Geresdlak in southern Hungary is a village of just 900 people. The picturesque hamlet is a living model of European integration. Ten percent of the population are ‘arrivistes’ in the last 11 years – from Finland.
It’s prompted action from the locals in a bid to get to know their new neighbours. Backed by cash from the EU they are knuckling down to an intensive 90 hour language course in Finnish.
Twenty four homes are owned by Finns and are used by a variety of families for holidays throughout the year.
Tibor Habjanecz the mayor reckons a least one bus load of Finns arrive each weekend. So, he says there is only one thing to do – learn the language.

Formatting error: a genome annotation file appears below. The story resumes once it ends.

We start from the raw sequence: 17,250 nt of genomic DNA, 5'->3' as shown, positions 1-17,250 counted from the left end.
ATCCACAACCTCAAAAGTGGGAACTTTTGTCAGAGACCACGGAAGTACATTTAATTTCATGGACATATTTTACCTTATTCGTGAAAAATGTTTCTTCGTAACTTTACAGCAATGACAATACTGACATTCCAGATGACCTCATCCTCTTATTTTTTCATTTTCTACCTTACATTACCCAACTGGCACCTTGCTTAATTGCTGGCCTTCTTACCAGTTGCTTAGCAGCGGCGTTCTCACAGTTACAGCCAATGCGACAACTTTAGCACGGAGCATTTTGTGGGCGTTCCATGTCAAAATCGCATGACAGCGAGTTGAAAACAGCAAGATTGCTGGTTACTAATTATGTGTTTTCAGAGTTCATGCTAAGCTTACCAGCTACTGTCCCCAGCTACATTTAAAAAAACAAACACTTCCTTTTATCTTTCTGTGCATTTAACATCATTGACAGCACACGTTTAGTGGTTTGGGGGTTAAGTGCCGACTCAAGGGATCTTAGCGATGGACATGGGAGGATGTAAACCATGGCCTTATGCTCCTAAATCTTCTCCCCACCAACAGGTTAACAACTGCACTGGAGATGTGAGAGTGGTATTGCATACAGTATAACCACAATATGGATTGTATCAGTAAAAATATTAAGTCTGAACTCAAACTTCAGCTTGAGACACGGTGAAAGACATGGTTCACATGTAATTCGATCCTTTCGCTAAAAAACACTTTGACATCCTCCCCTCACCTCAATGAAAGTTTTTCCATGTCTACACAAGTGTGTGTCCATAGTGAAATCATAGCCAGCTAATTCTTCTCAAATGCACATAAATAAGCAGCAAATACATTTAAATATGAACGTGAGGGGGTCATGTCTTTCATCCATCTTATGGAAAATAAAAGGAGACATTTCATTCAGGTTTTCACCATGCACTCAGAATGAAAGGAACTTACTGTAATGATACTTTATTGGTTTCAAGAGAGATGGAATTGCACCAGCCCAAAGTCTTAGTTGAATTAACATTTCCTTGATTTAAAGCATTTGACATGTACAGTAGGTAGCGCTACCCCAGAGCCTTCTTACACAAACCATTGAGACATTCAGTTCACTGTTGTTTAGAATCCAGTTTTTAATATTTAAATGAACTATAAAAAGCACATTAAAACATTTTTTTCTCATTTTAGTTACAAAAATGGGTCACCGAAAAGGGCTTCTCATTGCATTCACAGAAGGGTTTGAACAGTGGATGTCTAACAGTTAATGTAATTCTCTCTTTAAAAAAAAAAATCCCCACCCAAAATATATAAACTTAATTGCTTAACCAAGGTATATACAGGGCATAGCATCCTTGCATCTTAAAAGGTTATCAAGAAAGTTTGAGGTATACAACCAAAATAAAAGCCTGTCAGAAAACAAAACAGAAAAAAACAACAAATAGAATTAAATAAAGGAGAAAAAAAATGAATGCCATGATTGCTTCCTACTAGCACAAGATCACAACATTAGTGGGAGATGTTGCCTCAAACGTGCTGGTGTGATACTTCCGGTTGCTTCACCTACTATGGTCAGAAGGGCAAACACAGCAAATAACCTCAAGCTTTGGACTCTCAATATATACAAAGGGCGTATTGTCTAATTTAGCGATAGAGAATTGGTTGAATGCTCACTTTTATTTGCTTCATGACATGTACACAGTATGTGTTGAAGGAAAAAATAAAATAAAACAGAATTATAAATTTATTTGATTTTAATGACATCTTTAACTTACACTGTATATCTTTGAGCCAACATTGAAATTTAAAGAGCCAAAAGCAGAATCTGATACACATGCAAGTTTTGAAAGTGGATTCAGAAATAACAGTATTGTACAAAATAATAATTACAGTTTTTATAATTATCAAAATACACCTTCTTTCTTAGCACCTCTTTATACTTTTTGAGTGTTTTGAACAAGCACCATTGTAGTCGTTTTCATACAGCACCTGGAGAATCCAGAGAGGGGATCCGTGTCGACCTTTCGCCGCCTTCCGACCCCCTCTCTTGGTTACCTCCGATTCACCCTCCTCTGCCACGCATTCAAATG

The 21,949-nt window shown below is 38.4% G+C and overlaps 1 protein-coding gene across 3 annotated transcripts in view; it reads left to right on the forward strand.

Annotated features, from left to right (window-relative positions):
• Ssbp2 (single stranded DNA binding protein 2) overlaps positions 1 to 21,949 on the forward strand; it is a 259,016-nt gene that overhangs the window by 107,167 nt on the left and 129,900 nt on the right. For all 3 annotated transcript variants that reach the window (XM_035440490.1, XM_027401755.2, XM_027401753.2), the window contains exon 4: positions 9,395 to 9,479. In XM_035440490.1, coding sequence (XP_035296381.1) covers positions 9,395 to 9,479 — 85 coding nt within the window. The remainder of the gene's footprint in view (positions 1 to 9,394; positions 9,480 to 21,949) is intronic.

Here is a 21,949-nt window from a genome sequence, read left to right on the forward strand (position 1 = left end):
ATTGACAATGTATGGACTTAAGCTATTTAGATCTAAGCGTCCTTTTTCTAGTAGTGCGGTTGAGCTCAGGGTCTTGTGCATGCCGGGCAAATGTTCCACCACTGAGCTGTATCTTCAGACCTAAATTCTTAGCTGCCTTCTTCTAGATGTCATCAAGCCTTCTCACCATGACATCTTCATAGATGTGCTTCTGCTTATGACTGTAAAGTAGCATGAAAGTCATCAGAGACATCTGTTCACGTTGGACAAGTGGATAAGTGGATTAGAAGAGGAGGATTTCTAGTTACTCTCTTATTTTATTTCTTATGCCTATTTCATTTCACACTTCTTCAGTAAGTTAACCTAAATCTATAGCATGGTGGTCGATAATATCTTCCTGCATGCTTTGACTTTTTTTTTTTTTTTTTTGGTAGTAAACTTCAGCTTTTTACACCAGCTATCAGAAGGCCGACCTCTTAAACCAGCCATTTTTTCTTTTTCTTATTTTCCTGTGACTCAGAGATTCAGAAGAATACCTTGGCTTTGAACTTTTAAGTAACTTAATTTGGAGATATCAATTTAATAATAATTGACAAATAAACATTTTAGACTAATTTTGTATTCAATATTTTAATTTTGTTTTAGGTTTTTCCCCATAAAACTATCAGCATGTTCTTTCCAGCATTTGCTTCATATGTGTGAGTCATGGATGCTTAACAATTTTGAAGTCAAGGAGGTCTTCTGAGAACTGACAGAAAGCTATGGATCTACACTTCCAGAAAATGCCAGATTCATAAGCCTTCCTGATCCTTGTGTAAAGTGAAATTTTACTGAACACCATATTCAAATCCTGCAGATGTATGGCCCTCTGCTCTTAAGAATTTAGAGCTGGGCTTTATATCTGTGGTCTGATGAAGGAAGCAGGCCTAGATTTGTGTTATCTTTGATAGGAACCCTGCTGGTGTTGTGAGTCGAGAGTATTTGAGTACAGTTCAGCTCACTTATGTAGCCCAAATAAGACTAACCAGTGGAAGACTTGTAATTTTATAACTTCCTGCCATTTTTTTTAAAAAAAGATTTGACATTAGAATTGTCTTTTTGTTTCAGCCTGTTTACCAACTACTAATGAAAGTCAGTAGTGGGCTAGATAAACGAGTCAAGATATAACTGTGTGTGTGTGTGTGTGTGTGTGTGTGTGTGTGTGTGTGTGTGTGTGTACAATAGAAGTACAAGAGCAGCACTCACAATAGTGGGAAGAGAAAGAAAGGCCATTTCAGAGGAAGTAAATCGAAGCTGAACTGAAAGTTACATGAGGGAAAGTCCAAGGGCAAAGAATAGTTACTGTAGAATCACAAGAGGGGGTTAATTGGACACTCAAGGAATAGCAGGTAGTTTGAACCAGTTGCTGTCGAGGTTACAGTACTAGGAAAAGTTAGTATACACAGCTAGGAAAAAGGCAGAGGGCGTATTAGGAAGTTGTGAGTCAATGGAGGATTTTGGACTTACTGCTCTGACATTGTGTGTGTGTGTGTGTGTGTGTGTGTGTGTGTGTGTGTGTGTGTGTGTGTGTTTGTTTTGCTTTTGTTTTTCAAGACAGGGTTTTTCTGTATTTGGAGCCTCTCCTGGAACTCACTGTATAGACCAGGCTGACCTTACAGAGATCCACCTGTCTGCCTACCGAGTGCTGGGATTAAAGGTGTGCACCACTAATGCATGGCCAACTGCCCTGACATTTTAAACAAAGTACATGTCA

“Most of the Finns already speak a little Hungarian, of course not fluently, but they speak Hungarian. So it was almost a must for us to learn Finnish.”
This hands across European borders movement has ignited a trend too. No Finnish house would be complete without a sauna. It’s become a hot topic in homes in Geresdlak and the villagers have followed their new neighbours example. The village now has the most saunas in Hungary.
Our correspondent in Geresdlak, Andrea Hajagos says: “The name of one street in the village is already written in two languages. Although the Hungarian and Finnish languages are originally from the same family they are now very different. Only a few people in Hungary study Finnish so what’s happening in Geresdlak is quite unique.”
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